DeCock: No dramatic changes planned for struggling Canes

ldecock@newsobserver.comApril 5, 2013 

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The Canes Jordan Staal (11) and Jeff Skinner (53) battle the Lightning's Radko Gudas (75) for the puck during the first period of an NHL game played between the Carolina Hurricanes and the Tampa Bay Lightning at the PNC Arena in Raleigh, N.C. on April 4, 2013.

CHRIS SEWARD — cseward@newsobserver.com

— Stay on course. Hold the line. Proceed forward.

Two days after the Carolina Hurricanes learned no additional help would be arriving at the trade deadline, a day after they turned a solid, if scoreless, first period into a 5-0 home collapse, the message remained the same: Keep doing what you’ve been doing, even if that’s brought us only one win in the past 11 games. Just do more of it.

Kirk Muller opened practice with an eight-minute soliloquy at the whiteboard, reviewing every aspect of the team’s systems and strategies. No changes. Just review.

“It’s not being stubborn or anything,” Muller said. “We feel that stability and consistency is the key. We’re not changing the system. It’s worked. When we play it right, and play it well, we know that our results are higher on the positive side. We’re capable of it.”

The top line of Eric Staal, Alexander Semin and Jiri Tlusty was excused, ostensibly for rest, possibly because they’re the only ones who don’t appear to need a refresher course. That trio has scored 33 even-strength goals this season. The rest of the team, collectively, has scored 45.

In part because of that one line’s success, Muller is right: The Hurricanes have done a lot of the things they need to do to be successful. They just don’t do enough of them, and when one thing goes wrong, the rest go quickly.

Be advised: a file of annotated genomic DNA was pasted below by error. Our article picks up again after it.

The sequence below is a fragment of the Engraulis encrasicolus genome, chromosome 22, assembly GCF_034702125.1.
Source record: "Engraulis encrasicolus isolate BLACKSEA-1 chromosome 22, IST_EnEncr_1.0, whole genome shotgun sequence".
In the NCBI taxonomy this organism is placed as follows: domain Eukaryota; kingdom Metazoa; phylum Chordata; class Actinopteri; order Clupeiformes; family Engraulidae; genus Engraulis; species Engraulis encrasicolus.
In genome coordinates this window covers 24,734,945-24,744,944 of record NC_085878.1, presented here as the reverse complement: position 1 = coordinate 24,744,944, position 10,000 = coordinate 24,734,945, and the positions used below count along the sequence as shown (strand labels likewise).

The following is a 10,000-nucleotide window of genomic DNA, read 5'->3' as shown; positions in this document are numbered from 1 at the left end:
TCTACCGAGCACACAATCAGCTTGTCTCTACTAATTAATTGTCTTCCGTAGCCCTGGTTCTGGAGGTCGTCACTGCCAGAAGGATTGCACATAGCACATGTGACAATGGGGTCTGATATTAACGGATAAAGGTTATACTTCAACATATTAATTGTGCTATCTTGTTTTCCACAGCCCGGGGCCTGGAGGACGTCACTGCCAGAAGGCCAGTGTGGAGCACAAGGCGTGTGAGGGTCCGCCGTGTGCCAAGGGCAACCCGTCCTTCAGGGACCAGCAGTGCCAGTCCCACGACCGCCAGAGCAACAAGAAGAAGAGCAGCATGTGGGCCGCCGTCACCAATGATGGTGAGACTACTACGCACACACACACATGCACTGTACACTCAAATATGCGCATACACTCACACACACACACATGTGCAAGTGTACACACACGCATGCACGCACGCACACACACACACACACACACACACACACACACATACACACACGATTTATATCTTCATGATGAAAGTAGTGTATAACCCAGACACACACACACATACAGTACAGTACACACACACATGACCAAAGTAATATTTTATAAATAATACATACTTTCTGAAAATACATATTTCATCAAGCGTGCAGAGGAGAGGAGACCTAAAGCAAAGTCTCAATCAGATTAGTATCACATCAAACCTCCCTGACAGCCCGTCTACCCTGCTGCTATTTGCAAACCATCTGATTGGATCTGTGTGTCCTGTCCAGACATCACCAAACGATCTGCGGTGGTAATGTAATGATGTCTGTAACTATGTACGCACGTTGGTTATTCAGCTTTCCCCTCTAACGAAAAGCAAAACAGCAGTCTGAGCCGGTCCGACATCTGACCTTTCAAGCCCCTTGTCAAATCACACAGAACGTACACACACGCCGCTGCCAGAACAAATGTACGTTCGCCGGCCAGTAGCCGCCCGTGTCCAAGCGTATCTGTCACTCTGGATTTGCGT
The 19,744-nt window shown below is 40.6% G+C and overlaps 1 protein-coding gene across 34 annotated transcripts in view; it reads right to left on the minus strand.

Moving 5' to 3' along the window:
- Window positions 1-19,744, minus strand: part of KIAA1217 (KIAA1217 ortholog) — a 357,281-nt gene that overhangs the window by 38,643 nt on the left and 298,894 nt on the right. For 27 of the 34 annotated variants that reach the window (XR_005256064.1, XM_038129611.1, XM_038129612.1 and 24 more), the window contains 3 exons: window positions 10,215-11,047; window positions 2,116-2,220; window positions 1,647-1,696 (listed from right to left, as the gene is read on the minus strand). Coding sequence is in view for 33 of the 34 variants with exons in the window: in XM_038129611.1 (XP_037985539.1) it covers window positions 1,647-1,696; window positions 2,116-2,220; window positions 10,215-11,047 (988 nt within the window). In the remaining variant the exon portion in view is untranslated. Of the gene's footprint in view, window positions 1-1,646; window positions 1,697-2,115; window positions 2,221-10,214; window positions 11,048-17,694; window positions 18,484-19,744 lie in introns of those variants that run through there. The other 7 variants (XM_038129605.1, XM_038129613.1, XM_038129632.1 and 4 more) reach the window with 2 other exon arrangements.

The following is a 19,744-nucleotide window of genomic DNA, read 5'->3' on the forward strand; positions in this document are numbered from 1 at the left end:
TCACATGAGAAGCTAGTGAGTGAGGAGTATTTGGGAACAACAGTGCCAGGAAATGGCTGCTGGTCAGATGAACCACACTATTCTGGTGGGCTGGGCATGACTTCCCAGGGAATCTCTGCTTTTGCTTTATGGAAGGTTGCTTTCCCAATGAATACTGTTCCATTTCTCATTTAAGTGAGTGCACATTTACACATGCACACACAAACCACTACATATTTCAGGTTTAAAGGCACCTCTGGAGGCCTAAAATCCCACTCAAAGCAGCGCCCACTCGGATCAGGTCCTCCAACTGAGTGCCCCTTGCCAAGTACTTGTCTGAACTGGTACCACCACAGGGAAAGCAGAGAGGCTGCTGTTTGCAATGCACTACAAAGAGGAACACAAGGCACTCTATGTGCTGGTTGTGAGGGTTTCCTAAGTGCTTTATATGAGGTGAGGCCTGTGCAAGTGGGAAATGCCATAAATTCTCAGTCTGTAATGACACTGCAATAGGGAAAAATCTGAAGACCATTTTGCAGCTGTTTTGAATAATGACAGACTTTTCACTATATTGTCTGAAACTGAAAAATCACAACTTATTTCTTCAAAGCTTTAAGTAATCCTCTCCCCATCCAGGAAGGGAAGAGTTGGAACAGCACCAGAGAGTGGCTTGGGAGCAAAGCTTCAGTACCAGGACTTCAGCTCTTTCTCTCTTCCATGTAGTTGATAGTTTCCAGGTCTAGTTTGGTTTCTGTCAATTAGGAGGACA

Thursday was a perfect case study: The Hurricanes had a long string of chances in the Tampa Bay end in the first period, outshot the Lightning 16-9, didn’t convert, gave up a goal a mere 28 seconds into the second period and lost their way from there as players veered from the system trying to play catch-up.

Too many would-be heroes only generate too many damaging zeroes.

Tuomo Ruutu, only recently returned to the lineup from hip surgery, could see it happening while he was out. Neither Ruutu, nor Muller, nor anyone else has proven capable of fixing it.

“That’s the thing,” Ruutu said. “Even last night, or the game against Washington (on Tuesday), we have some stretches where we’re playing great hockey. In the first period (Thursday) we had some chances and maybe there’s a little letdown when they score a goal. We just have to stay patient and keep grinding and grinding, not do things differently.”

This is no time to be going back to basics, not with 12 games to go and the postseason slip, slip, slipping away with every loss. At the moment, it’s the only choice the Hurricanes have. There are no reinforcements coming over the hill. Cam Ward isn’t back on skates. Justin Faulk hasn’t yet gone through a full-contact practice. The trade deadline came and went, with Marc-Andre Bergeron arriving and Jussi Jokinen departing.

For the first two months of the season, the Hurricanes played in a manner, in a style, that brought them tremendous success. For the last month, they have lost their way. They need to find it again, now, or the only Canadians playing at PNC Arena in May will be Rush.

DeCock: ldecock@newsobserver.com, @LukeDeCock, (919) 829-8947

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